The Office of Fair Trading says property information held by local authorities in England and Wales should be made more readily available to people buying and selling property and their agents.
Over 1.5m property transactions are conducted in the UK (1.4m transactions in England and Wales) each year.
Property buyers need information relating to a property and its environment that may affect its value or their desire to live in it – for example, planning permissions, road schemes and building regulations.
Such information is generally bought as a property search and obtained by conveyancers on behalf of property buyers and sellers.
From 2007, property sellers in England and Wales will have to provide property searches as part of the home information pack.
Information holders include local authorities and water companies.
Property information is obtained through three main routes.
The first is through a direct request to the information holder. The second, through an electronic gateway, that acts as a centralised point of contact between information holders and consumers and their conveyancers. Or the third way is through a property search company, which co-ordinates searches to provide a single package.
Local authorities hold the majority of the information needed to complete one type of property search.
The OFT found that the price of property searches provided by local authorities varies greatly, with a range of 55 to 269, it is likely that some consumers are paying too much.
Local authorities provide property information under a complex framework of legislation; some local authorities restrict access by property buyers and their agents, including PSCs, to the property information that they hold.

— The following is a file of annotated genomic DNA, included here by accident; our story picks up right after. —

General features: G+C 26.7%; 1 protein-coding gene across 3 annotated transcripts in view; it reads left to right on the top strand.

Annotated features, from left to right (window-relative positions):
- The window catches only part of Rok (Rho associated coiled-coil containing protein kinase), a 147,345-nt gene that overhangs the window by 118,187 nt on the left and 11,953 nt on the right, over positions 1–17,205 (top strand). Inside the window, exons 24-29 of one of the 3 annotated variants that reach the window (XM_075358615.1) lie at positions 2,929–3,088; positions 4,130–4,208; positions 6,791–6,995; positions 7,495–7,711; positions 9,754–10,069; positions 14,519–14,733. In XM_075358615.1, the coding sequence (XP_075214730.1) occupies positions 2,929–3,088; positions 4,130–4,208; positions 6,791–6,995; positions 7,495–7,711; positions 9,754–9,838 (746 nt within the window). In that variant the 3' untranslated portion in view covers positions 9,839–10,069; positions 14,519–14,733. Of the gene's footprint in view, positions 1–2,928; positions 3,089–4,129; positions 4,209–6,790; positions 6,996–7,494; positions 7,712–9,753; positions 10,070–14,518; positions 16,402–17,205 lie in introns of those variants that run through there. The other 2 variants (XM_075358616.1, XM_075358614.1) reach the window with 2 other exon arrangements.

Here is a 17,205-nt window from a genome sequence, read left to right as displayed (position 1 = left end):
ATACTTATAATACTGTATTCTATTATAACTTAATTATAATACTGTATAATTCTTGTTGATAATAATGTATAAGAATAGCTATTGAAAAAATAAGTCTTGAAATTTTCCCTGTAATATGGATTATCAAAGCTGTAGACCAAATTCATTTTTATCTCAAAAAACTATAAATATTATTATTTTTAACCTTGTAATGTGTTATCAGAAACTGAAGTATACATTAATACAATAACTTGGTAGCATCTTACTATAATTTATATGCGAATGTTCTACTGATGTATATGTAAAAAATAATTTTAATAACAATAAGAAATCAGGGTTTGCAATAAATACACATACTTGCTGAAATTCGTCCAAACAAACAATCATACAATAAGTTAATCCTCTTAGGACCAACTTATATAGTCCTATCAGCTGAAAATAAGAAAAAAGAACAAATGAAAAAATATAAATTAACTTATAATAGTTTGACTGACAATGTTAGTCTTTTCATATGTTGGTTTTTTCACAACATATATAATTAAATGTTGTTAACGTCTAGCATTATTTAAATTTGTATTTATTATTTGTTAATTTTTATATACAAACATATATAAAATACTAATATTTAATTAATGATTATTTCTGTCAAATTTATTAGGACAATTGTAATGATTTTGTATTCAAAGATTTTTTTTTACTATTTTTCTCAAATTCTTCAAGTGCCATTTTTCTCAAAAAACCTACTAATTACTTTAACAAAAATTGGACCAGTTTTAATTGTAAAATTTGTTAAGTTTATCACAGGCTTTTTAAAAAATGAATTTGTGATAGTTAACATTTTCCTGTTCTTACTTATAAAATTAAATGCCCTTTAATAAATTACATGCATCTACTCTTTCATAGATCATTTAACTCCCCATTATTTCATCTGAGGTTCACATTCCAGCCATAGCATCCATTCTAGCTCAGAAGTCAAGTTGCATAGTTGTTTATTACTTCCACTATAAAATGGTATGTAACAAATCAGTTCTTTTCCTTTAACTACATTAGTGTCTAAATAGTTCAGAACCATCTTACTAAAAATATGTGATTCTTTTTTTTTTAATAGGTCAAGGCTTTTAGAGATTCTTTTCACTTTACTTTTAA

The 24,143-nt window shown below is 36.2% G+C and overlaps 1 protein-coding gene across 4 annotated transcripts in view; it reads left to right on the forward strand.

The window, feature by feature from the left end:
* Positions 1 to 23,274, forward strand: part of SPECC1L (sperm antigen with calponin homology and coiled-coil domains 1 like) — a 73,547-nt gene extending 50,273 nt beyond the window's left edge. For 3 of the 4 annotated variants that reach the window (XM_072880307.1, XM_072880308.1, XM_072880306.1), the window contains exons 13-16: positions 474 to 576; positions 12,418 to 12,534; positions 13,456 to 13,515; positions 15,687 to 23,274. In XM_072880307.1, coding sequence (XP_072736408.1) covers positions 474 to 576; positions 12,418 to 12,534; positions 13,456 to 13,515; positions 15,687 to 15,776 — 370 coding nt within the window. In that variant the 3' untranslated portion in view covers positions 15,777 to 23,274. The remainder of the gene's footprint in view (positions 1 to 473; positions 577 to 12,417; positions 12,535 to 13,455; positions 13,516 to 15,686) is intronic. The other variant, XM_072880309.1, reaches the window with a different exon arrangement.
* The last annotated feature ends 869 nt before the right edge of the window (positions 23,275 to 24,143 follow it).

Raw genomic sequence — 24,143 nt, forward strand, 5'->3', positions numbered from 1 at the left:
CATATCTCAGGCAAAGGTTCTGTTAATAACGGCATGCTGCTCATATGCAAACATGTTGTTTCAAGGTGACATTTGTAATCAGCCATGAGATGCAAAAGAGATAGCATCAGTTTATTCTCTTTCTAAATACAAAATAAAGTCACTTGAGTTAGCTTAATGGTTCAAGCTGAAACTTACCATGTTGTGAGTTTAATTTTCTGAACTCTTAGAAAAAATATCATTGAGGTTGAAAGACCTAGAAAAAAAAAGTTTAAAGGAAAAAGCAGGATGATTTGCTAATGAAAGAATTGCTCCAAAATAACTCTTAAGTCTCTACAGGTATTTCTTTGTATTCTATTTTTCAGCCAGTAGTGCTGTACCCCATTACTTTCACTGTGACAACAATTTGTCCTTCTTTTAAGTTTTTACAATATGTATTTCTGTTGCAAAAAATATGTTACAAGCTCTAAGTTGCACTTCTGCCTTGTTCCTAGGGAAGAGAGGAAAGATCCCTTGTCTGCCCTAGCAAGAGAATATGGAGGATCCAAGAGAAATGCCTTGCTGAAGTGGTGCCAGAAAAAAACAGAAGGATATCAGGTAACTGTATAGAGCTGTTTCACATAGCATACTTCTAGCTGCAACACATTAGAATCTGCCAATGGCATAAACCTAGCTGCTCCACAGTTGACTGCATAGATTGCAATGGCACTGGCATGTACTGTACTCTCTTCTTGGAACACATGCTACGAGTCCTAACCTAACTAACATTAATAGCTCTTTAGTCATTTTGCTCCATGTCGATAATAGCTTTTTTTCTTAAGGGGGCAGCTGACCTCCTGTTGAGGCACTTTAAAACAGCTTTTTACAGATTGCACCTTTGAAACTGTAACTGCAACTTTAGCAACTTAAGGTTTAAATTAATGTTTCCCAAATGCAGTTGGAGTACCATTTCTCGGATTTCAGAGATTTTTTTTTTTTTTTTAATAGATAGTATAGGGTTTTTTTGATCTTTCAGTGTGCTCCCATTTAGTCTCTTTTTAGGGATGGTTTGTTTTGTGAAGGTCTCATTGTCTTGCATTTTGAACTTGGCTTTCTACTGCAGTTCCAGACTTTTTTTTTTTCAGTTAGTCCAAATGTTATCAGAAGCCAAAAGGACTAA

The OFT recommends that local authorities make their property information available to third parties on non-discriminatory terms that do not advantage their own property search activities over competing property search providers.
This should create greater consumer choice and more effective competition within the market for property information.
In particular all local authorities should be required to give access to all the information needed to complete an HIP before the packs are introduced in 2007, so that competition from the private sector in the compilation of local property searches is not eliminated.
Central government should provide clear guidance on how local authorities should set prices for providing property information to consumers and their agents, including PSCs, so that competition is not distorted.
Local authorities and ODPM should agree a revised best-value performance indicator to ensure that local authorities make this information available quickly, and on the same timescale that they apply to themselves.
The Welsh Assembly should include a similar measure in the framework for local authorities in Wales.
The study also recommends liberalising the electronic provision of property searches compiled by local authorities in England and Wales.
At present there is a single electronic source of such searches in England and Wales, called the National Land Information Service.
Making the NLIS brand and software more freely available, and encouraging local authorities to set up connections with retailers outside NLIS, should allow for greater consumer choice and competition in this innovative part of the market.
Sir John Vickers, chairman of the OFT, says: “Property buyers must have all the relevant information that might affect their choice of property.
“Developing electronic provision and the introduction of the home information pack mean that there is an ideal opportunity to set the conditions for a dynamic market that serves consumers well in the future.”